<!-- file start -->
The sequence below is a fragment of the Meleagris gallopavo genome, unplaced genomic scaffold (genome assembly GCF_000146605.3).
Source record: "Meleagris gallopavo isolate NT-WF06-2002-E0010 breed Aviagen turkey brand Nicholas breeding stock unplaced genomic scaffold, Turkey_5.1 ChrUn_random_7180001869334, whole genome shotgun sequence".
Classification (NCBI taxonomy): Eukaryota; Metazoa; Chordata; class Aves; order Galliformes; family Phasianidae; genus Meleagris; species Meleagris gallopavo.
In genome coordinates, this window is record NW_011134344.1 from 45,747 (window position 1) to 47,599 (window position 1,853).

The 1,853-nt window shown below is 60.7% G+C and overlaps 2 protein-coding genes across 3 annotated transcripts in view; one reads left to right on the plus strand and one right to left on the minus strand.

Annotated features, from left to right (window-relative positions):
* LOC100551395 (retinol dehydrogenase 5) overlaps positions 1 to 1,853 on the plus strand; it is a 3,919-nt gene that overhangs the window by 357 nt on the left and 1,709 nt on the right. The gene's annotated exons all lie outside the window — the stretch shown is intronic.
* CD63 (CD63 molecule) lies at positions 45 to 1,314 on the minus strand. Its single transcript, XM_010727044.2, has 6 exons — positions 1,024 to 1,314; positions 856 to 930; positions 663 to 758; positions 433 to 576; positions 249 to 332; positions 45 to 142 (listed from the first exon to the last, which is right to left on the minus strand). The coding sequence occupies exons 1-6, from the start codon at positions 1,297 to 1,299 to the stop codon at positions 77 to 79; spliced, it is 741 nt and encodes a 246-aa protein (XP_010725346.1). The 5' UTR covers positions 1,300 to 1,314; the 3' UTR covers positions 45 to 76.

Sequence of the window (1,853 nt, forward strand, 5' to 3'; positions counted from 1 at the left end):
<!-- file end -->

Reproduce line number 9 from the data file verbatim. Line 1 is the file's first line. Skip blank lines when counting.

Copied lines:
Sequence of the window (1,853 nt, forward strand, 5' to 3'; positions counted from 1 at the left end):